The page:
Where do Latinas fall into that theory, especially since the Catholic church has a special type of guilt for all things sexual. How does a woman’s relationship with religion play into the Politics of Pleasure?
The Politics of Pleasure is supposed to be a question around brown women, though I am particularly talking about black women’s racial and sexual histories. Still, I’m very aware about how those histories intersect with other racial and sexual narratives, black women don’t exist in a vacuum. In terms of finding strategies to address that, I mine a lot of different places like queer studies. I look very closely at its non-identitarianism, the way that it actually makes us part of its agenda, sexual freedom, and a kind of tolerance without being judgmental.
I also looked at what I call ‘Caribbean erotics,’ including writers like Carolyn Cooper and others. I’m looking at different cultural spaces, not identity politics, but different theorizations around sexuality that can lend to this particular discourse of pleasure. I already come to this discussion knowing that the church and racism are problems.
In the class I’m teaching at Stanford this semester, we begin to articulate language in this discourse and my first tactics is to say the narrative and our history will not change. However we do have the power to reframe that narrative. History doesn’t have to be stagnant and how we interpret that history or what we look for, in terms of black women in the archives of history, does not have to be stagnant. I believe that pleasure has always existed, it had to have existed, even in the Middle Passage or we simply could not have survived as a people. What I think though is that those stories get sacrificed to the agendas of racism, sexism or misogyny. Intellectually, my job as a feminist and a scholar is to unearth and reframe those stories so that there actually is some attention to pleasure.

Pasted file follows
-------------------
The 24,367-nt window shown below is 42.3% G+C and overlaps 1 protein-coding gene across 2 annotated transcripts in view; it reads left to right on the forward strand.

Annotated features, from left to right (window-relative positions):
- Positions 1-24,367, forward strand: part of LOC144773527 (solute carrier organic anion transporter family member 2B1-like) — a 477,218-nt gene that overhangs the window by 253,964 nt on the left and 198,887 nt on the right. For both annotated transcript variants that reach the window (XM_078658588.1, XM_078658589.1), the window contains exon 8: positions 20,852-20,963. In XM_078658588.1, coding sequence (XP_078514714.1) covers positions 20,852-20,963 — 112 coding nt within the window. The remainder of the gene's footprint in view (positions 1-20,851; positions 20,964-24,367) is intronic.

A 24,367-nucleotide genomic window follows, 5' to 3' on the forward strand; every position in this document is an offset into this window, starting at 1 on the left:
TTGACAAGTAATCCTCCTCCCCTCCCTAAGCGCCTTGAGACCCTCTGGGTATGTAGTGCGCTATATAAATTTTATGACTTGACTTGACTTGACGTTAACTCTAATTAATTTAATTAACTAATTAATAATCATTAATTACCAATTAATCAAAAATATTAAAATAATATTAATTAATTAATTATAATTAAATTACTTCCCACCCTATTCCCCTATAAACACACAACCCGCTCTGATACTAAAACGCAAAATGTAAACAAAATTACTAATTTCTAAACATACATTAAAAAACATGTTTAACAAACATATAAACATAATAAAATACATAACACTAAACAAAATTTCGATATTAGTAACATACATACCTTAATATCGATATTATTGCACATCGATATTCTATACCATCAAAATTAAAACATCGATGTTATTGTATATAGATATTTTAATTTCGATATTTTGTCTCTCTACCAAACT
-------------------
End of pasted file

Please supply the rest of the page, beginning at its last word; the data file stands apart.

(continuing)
So part of your focus is to illuminate our sexual history, combatting the idea that during the Middle Passage, people were too stressed out to have sex; we were busy trying to survive.
Yes, and some scholars are challenging that notion, saying there was probably same sex love during that time and even during slavery. In this way, Caribbean fiction, like Marlon James’ The Book of Night Women, has been really helpful. We often look at Sally Hemings and Thomas Jefferson are the beginning of the story but there were multiple kinds of sexual relationships that black women had during slavery; involuntary, voluntary, strategic, non-strategic, love. But these conversations have been erased out in order to lay the blame for much of the black female struggle on racism and white supremacy, where it needs to be. I get that but I’m very concerned about what is taken out of the narrative to fulfill that agenda.
Last 5 posts by Hillary Crosley
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- Flying With Kids: The Good, The Bad, The Body Fluids - December 22nd, 2016
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